This is the dilemma facing humanity since the advent of liberalism in the Enlightenment. There is an inherent tension between popular, participatory democracy and efficient organization. The social, political and economic challenge is to work out tradeoffs that enable humanity to recapture the liberty and dignity of Rousseau's noble savage"while also harnessing the advantage of modern organization and management.

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Crowdsourcing in Policy-Making: The Impact of Blended Expertise on Law-Making Process

“ Speaker/Performer: Tanja Aitamurto, Visiting Scholar, Data and Democracy Initiative at UC Berkeley Sponsor: CITRIS (Ctr for Info Technology Research in the I...”
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PauletteP's curator insight, July 14, 6:55 AM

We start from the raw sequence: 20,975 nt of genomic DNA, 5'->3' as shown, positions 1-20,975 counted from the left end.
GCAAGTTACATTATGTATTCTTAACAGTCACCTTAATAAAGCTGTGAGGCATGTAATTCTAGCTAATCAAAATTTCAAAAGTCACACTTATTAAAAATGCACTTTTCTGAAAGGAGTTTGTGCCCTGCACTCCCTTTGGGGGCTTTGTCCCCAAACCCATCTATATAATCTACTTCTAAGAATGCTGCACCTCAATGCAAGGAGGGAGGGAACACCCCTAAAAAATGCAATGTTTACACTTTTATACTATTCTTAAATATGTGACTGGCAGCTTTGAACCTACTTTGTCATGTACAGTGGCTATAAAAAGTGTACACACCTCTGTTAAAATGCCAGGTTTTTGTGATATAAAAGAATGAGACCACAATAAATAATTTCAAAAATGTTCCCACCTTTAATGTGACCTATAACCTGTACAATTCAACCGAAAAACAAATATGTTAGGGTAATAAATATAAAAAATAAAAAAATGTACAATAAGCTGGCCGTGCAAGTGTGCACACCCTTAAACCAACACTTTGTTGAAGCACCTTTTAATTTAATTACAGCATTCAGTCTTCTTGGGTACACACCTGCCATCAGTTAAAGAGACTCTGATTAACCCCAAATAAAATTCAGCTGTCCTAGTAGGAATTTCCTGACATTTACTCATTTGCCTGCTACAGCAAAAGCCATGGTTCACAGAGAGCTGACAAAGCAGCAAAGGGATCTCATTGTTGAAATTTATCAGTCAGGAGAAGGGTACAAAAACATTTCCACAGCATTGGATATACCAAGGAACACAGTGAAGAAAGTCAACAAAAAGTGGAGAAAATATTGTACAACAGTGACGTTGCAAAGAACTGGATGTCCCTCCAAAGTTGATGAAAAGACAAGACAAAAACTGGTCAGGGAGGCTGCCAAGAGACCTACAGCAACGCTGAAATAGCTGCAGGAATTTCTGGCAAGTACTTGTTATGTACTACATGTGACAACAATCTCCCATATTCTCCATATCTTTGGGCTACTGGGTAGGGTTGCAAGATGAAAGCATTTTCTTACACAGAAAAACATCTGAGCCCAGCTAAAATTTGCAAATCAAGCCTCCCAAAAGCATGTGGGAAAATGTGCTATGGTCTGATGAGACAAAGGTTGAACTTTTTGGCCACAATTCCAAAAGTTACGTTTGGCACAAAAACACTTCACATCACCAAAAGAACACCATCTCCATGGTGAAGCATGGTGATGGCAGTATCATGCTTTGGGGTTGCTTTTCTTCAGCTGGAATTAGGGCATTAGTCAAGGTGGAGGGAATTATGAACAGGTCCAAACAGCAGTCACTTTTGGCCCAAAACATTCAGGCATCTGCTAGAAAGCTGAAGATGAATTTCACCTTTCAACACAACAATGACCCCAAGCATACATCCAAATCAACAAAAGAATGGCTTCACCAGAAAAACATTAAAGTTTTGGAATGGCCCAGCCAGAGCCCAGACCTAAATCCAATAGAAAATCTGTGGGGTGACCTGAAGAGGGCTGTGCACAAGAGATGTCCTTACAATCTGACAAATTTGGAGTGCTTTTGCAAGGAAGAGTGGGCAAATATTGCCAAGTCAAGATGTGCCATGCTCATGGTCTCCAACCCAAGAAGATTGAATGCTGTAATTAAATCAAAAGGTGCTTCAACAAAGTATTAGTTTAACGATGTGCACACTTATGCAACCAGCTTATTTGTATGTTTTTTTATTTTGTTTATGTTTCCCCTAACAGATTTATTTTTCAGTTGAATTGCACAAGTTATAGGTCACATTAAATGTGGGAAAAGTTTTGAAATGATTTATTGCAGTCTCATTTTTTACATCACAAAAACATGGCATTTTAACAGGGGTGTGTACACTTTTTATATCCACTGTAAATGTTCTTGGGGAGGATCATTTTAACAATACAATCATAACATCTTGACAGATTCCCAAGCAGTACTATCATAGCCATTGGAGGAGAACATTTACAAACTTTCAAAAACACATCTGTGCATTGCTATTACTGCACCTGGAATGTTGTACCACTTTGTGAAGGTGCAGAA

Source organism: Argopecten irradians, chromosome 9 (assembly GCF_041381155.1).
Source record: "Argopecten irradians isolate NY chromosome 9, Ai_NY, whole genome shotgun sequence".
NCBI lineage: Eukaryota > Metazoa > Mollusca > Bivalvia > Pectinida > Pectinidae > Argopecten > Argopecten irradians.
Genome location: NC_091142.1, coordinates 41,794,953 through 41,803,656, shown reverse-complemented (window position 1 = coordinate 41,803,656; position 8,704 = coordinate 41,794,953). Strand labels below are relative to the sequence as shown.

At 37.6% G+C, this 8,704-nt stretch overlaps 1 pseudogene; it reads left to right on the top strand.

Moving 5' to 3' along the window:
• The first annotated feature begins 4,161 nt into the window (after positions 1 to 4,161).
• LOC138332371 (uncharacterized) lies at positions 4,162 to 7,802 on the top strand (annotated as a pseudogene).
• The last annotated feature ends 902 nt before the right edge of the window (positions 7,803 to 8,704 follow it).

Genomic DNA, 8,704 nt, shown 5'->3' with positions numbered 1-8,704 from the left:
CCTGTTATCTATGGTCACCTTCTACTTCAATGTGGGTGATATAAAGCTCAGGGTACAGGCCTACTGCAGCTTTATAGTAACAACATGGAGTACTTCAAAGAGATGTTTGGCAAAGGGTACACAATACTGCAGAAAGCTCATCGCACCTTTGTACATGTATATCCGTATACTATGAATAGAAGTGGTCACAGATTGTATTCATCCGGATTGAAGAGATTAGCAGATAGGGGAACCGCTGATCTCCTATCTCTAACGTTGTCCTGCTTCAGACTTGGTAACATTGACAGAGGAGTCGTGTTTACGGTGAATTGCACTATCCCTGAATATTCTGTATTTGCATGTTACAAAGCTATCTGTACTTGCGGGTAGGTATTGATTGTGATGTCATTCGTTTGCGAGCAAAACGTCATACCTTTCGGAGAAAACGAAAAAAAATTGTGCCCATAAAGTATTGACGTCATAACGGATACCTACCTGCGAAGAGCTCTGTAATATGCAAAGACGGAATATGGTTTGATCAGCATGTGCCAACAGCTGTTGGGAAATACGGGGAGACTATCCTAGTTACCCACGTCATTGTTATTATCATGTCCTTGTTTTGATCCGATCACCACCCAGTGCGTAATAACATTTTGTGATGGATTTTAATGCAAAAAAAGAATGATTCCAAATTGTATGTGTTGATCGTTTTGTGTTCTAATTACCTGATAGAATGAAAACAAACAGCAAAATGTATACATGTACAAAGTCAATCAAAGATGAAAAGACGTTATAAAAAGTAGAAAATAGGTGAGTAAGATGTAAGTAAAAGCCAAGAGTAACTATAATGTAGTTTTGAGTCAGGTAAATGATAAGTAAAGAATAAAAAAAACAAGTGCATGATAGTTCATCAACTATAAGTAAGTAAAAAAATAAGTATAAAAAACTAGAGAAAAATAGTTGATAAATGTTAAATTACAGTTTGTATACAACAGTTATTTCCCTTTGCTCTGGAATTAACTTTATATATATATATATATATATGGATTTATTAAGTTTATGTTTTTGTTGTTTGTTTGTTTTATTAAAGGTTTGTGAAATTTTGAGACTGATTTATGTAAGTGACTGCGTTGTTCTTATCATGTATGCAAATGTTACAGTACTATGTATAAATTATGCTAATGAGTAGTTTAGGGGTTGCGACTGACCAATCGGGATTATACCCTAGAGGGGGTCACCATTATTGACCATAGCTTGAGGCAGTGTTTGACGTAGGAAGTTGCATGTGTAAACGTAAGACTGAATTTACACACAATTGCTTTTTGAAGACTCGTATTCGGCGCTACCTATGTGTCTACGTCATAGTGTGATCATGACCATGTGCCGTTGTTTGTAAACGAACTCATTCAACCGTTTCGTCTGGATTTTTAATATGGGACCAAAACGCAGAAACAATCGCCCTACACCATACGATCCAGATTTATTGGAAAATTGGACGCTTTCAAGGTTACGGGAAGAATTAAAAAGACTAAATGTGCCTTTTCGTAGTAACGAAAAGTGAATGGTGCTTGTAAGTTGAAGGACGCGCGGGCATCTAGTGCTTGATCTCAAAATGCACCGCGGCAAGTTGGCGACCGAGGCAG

Traffic law reform in Finland as a case study in crowd sourcing policy making

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Google co-founders share their philosophy and vision about world's future, and it's full of robots and AI

Google co-founders share their philosophy and vision about world's future, and it's full of robots and AI | Content in Context | Scoop.it
“ Larry Page and Sergey Brin, the co-founders of one of the most innovative companies of our time, have spoken a lot about the past and the impending future of Google.”
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Airbnb CEO spells out the end game for the sharing economy, in 7 quotes

Airbnb CEO spells out the end game for the sharing economy, in 7 quotes | Content in Context | Scoop.it
“ Brian Chesky, wants a world more like the villages of old: highly trusting and filled with micro-entrepreneurs who shared their assets to make a living.”
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The structure and dynamics of multilayer networks